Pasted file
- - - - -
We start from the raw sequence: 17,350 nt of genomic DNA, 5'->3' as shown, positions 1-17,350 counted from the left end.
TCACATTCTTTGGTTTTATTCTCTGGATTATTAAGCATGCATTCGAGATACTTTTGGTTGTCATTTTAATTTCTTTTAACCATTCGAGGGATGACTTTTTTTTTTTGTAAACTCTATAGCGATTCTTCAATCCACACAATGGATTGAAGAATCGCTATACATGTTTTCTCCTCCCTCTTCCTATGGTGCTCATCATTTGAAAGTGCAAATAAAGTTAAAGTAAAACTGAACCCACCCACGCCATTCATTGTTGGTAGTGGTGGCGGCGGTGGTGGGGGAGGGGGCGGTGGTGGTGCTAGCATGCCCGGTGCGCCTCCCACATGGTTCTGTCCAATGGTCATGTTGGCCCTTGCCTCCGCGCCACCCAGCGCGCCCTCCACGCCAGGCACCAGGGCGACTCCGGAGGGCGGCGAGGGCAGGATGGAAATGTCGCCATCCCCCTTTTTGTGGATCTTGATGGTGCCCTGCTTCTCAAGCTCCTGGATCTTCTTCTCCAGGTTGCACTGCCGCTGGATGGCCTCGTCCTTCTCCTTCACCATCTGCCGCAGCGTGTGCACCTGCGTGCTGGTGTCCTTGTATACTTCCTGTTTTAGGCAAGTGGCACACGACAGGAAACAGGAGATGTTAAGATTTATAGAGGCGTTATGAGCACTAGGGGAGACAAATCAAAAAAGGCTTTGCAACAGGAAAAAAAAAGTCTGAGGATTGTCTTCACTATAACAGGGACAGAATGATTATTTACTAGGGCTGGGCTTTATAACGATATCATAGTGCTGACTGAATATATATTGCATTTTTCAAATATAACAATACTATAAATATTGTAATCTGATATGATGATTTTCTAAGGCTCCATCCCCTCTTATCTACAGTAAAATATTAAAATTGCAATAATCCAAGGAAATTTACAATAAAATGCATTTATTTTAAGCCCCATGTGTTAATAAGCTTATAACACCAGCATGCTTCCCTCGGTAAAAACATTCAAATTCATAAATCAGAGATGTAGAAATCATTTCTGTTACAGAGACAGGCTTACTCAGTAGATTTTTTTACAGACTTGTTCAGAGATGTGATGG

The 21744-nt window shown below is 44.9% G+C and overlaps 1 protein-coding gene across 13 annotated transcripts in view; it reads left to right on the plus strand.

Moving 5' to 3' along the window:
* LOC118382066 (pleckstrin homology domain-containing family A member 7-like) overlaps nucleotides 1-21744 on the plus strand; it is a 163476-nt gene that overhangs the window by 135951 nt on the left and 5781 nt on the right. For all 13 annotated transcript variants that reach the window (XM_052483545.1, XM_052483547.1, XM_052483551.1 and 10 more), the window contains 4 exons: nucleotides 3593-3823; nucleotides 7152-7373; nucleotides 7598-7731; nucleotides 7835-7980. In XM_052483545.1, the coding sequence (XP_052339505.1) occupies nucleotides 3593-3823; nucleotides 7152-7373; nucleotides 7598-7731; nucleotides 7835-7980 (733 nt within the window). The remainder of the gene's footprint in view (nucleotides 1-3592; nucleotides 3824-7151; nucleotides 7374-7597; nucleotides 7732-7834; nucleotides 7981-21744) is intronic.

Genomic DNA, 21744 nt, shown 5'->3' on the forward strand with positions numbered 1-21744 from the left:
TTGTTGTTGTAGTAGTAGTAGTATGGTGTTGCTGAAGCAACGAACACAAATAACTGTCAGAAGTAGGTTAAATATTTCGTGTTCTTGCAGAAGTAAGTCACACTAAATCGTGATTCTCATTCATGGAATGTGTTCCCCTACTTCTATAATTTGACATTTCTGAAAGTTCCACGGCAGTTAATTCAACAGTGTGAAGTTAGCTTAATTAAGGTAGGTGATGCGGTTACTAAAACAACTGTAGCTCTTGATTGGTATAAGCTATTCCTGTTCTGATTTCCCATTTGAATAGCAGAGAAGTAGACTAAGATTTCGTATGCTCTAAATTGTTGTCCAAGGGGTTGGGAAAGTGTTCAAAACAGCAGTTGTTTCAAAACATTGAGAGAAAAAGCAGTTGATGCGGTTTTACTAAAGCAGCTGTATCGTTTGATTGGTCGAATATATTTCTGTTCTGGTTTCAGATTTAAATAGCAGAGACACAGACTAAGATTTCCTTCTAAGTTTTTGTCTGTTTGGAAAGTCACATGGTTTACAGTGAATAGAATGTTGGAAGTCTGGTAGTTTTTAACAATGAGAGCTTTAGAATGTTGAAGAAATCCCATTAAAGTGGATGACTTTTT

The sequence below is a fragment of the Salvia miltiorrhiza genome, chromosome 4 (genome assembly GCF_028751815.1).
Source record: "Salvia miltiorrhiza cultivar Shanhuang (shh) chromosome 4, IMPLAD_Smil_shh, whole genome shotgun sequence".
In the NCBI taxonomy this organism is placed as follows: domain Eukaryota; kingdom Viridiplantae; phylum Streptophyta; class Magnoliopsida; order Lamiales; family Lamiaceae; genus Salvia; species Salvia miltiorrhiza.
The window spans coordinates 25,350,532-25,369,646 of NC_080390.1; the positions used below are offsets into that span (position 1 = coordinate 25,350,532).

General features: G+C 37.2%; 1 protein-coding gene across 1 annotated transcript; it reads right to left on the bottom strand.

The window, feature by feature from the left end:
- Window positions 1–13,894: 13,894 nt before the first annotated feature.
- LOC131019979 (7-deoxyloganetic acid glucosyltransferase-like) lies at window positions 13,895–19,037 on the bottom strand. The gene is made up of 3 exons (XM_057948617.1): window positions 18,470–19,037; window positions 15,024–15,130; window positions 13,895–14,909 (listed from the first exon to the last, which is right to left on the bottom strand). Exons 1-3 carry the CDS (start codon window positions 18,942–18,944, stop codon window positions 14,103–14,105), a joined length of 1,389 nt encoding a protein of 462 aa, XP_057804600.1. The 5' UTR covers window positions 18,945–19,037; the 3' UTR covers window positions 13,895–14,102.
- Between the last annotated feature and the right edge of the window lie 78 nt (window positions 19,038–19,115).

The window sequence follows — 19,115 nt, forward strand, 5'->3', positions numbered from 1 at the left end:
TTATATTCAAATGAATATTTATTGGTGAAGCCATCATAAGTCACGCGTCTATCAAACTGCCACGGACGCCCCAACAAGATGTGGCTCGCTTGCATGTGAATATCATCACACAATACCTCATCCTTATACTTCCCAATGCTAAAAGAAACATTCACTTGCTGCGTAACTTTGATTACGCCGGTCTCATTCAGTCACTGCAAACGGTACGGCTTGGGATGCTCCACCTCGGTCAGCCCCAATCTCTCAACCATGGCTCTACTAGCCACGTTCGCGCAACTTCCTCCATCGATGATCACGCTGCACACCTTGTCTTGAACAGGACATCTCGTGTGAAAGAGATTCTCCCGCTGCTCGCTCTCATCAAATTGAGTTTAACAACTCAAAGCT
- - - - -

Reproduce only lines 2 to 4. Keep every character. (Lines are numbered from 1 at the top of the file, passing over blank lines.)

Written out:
TCACATTCTTTGGTTTTATTCTCTGGATTATTAAGCATGCATTCGAGATACTTTTGGTTGTCATTTTAATTTCTTTTAACCATTCGAGGGATGACTTTTTTTTTTTGTAAACTCTATAGCGATTCTTCAATCCACACAATGGATTGAAGAATCGCTATACATGTTTTCTCCTCCCTCTTCCTATGGTGCTCATCATTTGAAAGTGCAAATAAAGTTAAAGTAAAACTGAACCCACCCACGCCATTCATTGTTGGTAGTGGTGGCGGCGGTGGTGGGGGAGGGGGCGGTGGTGGTGCTAGCATGCCCGGTGCGCCTCCCACATGGTTCTGTCCAATGGTCATGTTGGCCCTTGCCTCCGCGCCACCCAGCGCGCCCTCCACGCCAGGCACCAGGGCGACTCCGGAGGGCGGCGAGGGCAGGATGGAAATGTCGCCATCCCCCTTTTTGTGGATCTTGATGGTGCCCTGCTTCTCAAGCTCCTGGATCTTCTTCTCCAGGTTGCACTGCCGCTGGATGGCCTCGTCCTTCTCCTTCACCATCTGCCGCAGCGTGTGCACCTGCGTGCTGGTGTCCTTGTATACTTCCTGTTTTAGGCAAGTGGCACACGACAGGAAACAGGAGATGTTAAGATTTATAGAGGCGTTATGAGCACTAGGGGAGACAAATCAAAAAAGGCTTTGCAACAGGAAAAAAAAAGTCTGAGGATTGTCTTCACTATAACAGGGACAGAATGATTATTTACTAGGGCTGGGCTTTATAACGATATCATAGTGCTGACTGAATATATATTGCATTTTTCAAATATAACAATACTATAAATATTGTAATCTGATATGATGATTTTCTAAGGCTCCATCCCCTCTTATCTACAGTAAAATATTAAAATTGCAATAATCCAAGGAAATTTACAATAAAATGCATTTATTTTAAGCCCCATGTGTTAATAAGCTTATAACACCAGCATGCTTCCCTCGGTAAAAACATTCAAATTCATAAATCAGAGATGTAGAAATCATTTCTGTTACAGAGACAGGCTTACTCAGTAGATTTTTTTACAGACTTGTTCAGAGATGTGATGG

The 21744-nt window shown below is 44.9% G+C and overlaps 1 protein-coding gene across 13 annotated transcripts in view; it reads left to right on the plus strand.

Moving 5' to 3' along the window: